OAKLAND • Over the past four years, Andre Iguodala has been an Eastern Conference All-Star, a gold-winning Olympian for the United States and the Most Valuable Player of the National Basketball Association (NBA) Finals.
So has LeBron James, his anticipated defensive match-up in the NBA Finals rematch between the Golden State Warriors and the Cleveland Cavaliers.
But here is the point: That is a resume befitting a superstar shoe-company pitchman, meaning James - not so much a player like Iguodala.
Iguodala, the Warriors' redoubtable swingman, fits few basketball stereotypes and positional characterisations. He is the epitome of That Essential Intangible Guy.
He can be a 1.98m-tall shooting guard, and, while no great marksman, he has a knack for knocking down big shots. He can be a small forward who can guard much bigger forwards, a defensive stalwart who bodied up on James in last year's Finals, making life trying for the NBA's most combustible package of power and speed.
They will most likely become closely reacquainted in Game 1 today, and Iguodala's impact will be a key to the series. Can he again hold his own without help when James posts up on the left block?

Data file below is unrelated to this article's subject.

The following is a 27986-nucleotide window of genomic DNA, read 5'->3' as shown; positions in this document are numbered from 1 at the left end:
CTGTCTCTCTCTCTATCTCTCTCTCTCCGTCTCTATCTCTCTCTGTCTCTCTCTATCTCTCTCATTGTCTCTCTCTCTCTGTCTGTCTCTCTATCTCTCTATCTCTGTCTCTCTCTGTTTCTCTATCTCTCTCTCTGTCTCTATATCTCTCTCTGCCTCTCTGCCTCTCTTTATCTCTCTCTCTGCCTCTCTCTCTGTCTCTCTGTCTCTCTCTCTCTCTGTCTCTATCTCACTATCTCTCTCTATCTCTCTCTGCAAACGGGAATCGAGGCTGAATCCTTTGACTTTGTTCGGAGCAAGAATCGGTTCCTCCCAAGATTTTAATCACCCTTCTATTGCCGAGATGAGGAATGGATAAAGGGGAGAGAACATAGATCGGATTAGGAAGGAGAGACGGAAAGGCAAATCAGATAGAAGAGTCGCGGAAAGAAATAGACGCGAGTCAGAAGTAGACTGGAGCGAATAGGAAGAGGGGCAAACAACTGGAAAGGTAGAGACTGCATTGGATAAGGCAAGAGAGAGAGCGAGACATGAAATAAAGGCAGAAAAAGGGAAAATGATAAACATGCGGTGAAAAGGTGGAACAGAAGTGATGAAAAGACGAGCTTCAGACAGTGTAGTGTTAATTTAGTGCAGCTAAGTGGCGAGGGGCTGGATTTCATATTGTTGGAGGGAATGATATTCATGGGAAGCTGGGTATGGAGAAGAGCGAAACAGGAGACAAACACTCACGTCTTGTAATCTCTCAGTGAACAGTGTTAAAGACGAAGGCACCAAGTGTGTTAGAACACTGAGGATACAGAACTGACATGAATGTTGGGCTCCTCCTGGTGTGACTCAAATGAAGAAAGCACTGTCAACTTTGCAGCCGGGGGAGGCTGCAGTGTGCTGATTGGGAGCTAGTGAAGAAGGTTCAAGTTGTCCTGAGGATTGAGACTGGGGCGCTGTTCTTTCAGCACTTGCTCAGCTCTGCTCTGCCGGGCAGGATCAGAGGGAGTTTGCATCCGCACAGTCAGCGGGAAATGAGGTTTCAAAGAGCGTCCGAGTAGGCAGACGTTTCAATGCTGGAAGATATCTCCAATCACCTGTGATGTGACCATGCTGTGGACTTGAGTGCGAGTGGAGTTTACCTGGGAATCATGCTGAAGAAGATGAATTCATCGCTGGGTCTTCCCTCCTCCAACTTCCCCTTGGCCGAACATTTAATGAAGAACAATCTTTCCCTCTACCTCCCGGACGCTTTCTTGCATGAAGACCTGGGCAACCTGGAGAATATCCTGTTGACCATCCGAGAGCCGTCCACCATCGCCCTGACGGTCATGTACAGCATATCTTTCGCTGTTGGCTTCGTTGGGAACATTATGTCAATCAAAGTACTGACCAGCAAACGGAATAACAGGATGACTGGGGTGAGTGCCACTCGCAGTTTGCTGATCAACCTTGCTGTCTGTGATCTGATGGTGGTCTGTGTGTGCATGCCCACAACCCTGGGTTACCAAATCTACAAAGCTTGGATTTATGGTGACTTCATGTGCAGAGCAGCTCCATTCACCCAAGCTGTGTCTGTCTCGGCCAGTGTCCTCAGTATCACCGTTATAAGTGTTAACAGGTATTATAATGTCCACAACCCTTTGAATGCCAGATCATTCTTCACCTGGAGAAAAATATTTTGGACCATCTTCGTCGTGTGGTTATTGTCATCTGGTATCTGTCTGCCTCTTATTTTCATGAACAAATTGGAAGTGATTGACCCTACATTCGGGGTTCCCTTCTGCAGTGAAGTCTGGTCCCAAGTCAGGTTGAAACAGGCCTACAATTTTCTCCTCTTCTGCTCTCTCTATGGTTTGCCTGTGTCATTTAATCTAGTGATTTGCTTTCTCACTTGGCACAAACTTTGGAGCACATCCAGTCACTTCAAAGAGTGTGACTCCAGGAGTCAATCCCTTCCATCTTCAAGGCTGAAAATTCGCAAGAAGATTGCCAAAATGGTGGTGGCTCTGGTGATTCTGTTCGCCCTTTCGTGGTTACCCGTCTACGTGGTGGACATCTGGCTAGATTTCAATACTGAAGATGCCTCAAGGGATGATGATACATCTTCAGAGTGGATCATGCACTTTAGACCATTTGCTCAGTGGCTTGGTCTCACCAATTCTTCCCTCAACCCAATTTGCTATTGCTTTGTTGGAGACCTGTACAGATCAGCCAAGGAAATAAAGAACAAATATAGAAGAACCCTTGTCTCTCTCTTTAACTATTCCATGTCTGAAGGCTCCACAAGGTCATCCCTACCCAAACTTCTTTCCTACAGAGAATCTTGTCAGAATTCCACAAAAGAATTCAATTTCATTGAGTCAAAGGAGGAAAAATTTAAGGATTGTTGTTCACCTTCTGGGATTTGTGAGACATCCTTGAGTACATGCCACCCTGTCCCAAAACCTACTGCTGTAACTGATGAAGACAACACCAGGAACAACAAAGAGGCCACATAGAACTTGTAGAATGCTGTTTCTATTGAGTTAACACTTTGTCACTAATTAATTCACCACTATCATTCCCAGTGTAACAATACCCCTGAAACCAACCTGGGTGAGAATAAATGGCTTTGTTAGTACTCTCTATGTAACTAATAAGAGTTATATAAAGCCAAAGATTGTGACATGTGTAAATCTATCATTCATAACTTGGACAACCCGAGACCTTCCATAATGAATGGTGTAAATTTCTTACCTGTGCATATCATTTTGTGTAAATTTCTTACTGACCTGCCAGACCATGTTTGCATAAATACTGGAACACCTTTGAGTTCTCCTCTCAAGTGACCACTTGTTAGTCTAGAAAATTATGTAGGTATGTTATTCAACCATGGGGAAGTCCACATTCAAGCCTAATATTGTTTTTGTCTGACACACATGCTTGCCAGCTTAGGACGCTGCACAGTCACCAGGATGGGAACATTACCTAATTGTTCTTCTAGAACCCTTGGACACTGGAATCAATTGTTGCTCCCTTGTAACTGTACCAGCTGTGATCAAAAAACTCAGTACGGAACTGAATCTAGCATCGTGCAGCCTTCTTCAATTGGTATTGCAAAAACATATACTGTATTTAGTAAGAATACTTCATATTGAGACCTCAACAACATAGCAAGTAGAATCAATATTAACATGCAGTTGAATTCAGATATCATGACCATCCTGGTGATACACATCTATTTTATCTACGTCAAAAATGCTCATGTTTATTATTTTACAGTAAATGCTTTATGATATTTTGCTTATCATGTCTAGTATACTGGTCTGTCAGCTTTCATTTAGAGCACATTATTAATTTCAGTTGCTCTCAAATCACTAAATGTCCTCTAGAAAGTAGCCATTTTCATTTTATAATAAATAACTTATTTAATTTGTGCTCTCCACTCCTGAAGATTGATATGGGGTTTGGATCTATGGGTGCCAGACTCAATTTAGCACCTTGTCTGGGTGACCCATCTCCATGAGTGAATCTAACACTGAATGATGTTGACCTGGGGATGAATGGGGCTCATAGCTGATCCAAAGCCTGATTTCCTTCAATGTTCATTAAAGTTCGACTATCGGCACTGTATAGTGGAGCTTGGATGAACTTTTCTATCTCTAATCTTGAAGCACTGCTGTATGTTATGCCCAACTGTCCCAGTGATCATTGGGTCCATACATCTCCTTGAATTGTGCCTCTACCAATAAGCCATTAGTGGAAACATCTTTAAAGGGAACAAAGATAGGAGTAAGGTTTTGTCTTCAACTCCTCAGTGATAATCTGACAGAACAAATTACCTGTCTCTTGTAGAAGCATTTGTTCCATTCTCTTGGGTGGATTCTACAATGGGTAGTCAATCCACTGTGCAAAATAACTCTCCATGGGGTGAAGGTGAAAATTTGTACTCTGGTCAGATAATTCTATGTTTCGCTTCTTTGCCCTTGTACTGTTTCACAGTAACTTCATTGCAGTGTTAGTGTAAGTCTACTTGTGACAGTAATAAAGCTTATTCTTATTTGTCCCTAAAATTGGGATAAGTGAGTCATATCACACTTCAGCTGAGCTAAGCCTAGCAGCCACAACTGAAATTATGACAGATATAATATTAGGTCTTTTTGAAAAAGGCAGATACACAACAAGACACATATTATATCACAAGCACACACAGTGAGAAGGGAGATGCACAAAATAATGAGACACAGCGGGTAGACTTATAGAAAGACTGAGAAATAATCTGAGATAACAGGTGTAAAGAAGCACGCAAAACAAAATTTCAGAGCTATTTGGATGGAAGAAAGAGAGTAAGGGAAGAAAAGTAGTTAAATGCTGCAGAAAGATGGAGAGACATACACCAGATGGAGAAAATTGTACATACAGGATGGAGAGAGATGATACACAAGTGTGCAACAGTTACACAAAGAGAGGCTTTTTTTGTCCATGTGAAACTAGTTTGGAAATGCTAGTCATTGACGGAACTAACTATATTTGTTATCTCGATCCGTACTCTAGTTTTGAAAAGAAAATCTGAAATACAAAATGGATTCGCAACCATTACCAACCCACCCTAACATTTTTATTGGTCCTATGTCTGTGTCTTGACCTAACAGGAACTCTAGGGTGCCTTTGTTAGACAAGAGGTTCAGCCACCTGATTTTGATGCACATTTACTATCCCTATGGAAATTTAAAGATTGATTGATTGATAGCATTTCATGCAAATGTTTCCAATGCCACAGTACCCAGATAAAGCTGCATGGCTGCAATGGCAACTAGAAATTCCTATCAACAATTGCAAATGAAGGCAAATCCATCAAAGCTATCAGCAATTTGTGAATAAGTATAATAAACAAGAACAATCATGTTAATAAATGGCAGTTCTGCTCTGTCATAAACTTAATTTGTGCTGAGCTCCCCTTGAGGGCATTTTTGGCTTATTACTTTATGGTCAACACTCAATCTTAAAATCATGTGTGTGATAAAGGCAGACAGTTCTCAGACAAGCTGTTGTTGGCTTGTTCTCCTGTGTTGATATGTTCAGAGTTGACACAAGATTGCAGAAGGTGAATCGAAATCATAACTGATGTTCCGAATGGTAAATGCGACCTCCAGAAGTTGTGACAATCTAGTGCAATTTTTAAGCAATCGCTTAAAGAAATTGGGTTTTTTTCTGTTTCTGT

Iguodala is highly accomplished but hardly celebrated - not until the biggest games of the season, or the season itself, are on the line.
Take Games 6 and 7 of the Western Conference Finals against Oklahoma City, in which he got into the space and head of another shoe-company darling, Kevin Durant. Iguodala's strip of a driving Durant late in Game 6 with the Warriors trailing by six resulted in a perfect long pass down the court from Iguodala to Klay Thompson for one of Thompson's 11 three-pointers.
Facing a potential deficit of eight, the Warriors were suddenly down by only three. The momentum changed and the Thunder were permanently spooked.
In Game 7, Iguodala played a team-high 43 minutes after averaging 26.6 minutes during the regular season, and as assistant coach Luke Walton noted: "He was on the court every time Durant was on the court."
Iguodala also started, after coming off the bench for the previous six, bringing to mind how Steve Kerr rearranged his line-up after losing two of the first three games in last year's Finals. Once Iguodala was inserted, the Warriors won, with his defence contributing mightily to James' 39.8 per cent shooting for the series. And Iguodala's 25 points in the Game 6 clincher cemented an improbable rise to Finals MVP.
He is ready to clamp down on James once again. "It's hard to force a guy to one thing," Iguodala said about defending against the four-time MVP. "You try to take him out of his comfort zones more than anything."
NEW YORK TIMES